You may still not take it seriously, but let us explain in greater detail what the real threats related to indoor air pollution we face every day in our homes are, and how to decrease their impacts on our health.
First of all, let us clarify what indoor air quality (IAQ) means in case you might be new to the topic. According to the Environmental Protection Agency (EPA), IAQ refers to the "air quality within and around buildings and structures, especially as it relates to the health and comfort of building occupants". That is why understanding and controlling common pollutants indoors can help reduce some serious health risks and concerns.
Unless you live or stay in extremely polluted indoor spaces, you are not likely to suffer immediate severe reactions to indoor air pollutants after a single or even several exposures. But long-term exposure to "hidden pollutants" - emissions from daily activities - may be more dangerous than you can imagine and can worsen your health over time.
While we know already a lot about outdoor air pollution–as it has been researched for decades–air indoors has received very little attention, regulation and control. And we will say this again, we spend most of our lives inside our houses. That is why it is crucial to know your indoor air quality better and why you may want to improve it, even if you are not suffering from noticeable health issues at the moment.
So what are the actual threats?
Outside of all non-human pollutants and their sources that are often beyond our individual control – e.g. cleanliness of the building and ventilation system components, ventilation strategy, airtightness of the building fabric, building and furnishing materials (deteriorated asbestos-containing insulation, newly installed floorings, upholstery or carpet, cabinetry or furniture made of certain pressed wood products), combustion appliances etc. – there are many sources of daily emissions in our homes that we can monitor, control and address.
Those that might be the most damaging to our health include:
emissions from products for household cleaning and maintenance;
emissions from personal care products (especially sprays);
emissions from tobacco products;
emissions from heating and cooling systems and humidification devices;
excess moisture from different activities such as showering;
emissions from cooking appliances such as stoves, ovens and toasters;
volatile organic compounds (VOC) and toxic airborne particles released from frying and baking;
vaporized substances like essential oils which are potentially dangerous as they may undergo different chemical reactions with other compounds present in the air.
And then there is carbon dioxide, the most common "quiet" pollutant of all and the one with the most noticeable impacts when in high concentration.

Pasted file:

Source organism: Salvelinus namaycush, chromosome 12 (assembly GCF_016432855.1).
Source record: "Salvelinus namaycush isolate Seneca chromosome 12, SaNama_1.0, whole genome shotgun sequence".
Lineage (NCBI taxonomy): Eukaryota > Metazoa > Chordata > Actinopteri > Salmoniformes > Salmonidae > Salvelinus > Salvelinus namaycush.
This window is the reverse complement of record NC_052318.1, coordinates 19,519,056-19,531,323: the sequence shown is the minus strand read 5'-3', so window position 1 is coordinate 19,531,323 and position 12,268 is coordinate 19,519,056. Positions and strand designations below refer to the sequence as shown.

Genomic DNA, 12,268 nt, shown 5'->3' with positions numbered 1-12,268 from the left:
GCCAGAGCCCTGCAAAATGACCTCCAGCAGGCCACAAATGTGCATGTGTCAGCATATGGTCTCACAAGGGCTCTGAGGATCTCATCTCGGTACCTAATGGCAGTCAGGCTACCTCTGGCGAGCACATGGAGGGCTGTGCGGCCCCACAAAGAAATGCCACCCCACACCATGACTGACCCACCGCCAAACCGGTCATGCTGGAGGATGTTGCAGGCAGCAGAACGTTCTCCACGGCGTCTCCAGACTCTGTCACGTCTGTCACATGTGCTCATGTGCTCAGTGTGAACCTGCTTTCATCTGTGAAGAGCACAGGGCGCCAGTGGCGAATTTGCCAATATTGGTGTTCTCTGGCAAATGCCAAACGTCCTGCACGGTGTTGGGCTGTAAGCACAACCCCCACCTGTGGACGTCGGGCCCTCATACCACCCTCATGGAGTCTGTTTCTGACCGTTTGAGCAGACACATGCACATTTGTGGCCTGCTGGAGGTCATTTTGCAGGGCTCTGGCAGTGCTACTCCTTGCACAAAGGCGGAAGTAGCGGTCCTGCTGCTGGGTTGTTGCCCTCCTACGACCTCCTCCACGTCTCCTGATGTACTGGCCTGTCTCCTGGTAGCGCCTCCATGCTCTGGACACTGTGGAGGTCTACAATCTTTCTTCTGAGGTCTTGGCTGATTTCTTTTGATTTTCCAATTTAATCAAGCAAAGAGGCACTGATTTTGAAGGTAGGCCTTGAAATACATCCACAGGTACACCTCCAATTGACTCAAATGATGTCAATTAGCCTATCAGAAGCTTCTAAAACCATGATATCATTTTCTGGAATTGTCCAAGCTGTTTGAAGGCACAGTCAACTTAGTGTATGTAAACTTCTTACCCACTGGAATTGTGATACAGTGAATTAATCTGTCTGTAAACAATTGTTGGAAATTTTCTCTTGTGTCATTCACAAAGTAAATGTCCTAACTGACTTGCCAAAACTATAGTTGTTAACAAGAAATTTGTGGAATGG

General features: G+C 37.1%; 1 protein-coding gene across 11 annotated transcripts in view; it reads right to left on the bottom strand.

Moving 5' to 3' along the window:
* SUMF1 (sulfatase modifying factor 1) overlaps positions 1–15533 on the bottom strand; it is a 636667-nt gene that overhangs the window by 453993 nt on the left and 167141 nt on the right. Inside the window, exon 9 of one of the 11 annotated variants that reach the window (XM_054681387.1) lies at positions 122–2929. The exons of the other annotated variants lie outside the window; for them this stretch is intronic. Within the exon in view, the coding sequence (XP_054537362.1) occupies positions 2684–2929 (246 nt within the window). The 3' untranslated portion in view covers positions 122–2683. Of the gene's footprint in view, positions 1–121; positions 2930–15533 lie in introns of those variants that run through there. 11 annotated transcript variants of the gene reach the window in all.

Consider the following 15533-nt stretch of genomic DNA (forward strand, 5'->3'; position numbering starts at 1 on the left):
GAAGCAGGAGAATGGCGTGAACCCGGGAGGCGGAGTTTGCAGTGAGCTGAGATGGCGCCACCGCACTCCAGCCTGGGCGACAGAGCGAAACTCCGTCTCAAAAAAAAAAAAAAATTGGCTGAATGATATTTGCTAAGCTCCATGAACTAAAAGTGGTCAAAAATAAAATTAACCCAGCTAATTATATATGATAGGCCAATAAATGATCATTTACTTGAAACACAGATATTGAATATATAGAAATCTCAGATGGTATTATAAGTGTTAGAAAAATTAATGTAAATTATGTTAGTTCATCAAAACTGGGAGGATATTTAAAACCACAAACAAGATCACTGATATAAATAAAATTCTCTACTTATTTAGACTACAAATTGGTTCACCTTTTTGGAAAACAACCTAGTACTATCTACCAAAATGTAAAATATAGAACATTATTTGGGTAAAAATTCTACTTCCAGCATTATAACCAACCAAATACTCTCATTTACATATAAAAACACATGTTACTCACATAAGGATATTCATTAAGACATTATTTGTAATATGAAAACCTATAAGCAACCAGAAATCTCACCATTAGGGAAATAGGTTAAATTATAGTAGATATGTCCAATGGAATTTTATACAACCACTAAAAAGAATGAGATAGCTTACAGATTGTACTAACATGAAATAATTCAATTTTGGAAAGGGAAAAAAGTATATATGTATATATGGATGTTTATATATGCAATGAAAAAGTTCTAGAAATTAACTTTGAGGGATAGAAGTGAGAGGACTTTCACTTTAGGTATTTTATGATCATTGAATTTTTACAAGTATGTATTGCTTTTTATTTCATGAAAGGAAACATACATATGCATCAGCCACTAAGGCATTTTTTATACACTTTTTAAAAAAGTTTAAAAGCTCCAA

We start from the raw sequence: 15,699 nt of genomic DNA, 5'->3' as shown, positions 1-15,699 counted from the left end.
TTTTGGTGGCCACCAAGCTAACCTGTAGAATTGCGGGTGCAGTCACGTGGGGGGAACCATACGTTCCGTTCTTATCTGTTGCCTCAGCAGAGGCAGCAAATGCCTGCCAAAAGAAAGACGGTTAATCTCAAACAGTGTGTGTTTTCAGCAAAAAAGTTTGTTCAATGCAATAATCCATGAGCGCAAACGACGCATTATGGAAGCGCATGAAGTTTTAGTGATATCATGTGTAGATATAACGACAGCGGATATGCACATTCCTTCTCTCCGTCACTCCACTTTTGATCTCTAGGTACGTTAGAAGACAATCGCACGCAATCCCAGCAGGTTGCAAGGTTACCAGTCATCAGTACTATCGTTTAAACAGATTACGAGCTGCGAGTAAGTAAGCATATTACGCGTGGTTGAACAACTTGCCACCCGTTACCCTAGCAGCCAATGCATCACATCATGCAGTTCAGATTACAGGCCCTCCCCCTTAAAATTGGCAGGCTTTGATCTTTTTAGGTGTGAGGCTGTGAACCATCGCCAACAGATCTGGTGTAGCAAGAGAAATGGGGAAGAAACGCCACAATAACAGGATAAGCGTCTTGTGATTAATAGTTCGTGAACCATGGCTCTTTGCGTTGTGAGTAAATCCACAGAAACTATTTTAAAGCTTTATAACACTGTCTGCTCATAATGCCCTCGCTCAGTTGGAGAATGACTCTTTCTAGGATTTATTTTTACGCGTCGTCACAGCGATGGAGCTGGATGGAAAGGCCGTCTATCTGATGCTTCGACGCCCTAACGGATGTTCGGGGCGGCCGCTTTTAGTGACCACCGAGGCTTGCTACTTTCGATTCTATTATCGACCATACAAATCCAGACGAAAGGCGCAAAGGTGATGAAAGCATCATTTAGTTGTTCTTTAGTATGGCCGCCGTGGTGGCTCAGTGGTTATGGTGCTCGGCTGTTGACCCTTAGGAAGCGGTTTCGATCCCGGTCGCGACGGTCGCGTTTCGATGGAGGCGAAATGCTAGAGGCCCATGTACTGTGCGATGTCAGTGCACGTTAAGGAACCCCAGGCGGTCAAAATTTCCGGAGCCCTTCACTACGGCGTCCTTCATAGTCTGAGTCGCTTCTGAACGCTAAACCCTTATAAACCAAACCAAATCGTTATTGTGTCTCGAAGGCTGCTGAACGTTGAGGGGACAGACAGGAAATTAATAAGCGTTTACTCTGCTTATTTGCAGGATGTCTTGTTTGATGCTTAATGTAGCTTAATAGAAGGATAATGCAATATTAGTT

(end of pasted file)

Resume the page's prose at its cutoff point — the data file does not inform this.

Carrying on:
We should also not forget the negative effects biological pollutants have on indoor air quality, as many biological contaminants are small enough to be inhaled. Bacteria, viruses, animal allergens (from dander and saliva), house dust, pollen from pants, mould and mildew can affect human health in significant ways.
High concentration of radioactive radon, which may accumulate in lower condignations due to the fact it is heavier than air, is another thing that puts your health under risk.
According to the EPA, "the relative importance of any single source depends on how much of a given pollutant it emits and how hazardous those emissions are. In some cases, factors such as how old the source is and whether it is properly maintained are significant. For example, an improperly adjusted gas stove can emit significantly more carbon monoxide than one that is properly adjusted. (...) Some sources, such as (...) air fresheners, can release pollutants more or less continuously. Other sources, related to activities like smoking, cleaning, redecorating or doing hobbies, release pollutants intermittenly. Unvented or malfunctioning appliances or improperly used products can release higher and sometimes dangerous levels of pollutants indoors."
It is also important to be aware that "pollutant concentrations can remain in the air for long periods after some activities. (...) If too little outdoor air enters indoors, pollutants can accumulate to levels that can pose health and comfort problems."
What can you really do?
First of all, know your air.
According to GRESB, the "last few years have seen an explosion in the number of devices, sensors, and apps on the market targeted at consumers that claim to measure or monitor air quality related parameters in real-time". We have to agree that there are probably not enough accepted standards or testing protocols available for the verification of product performance, accuracy and reliability. There are, however, more advanced air sensors on the market that allow you to detect and monitor the levels of many aforementioned indoor air pollutants.
Ensuring proper ventilation and effective moisture control are easy ways to help you keep the majority of these pollutants at bay. Moulds and mildews, for example, are biological contaminants that can be minimized by simply controlling the humidity level inside your home.
One clear way to achieve that is to have your machines such as air purifiers, fans, A/C and dehumidifiers function properly according to changing indoor conditions. We recommend integrating them with air sensors for automated air quality control. This will free your head (and hands) from having to remember turning them on or off.
Do you want to learn more about ControlFree and the IAQ management system we provide? Contact us.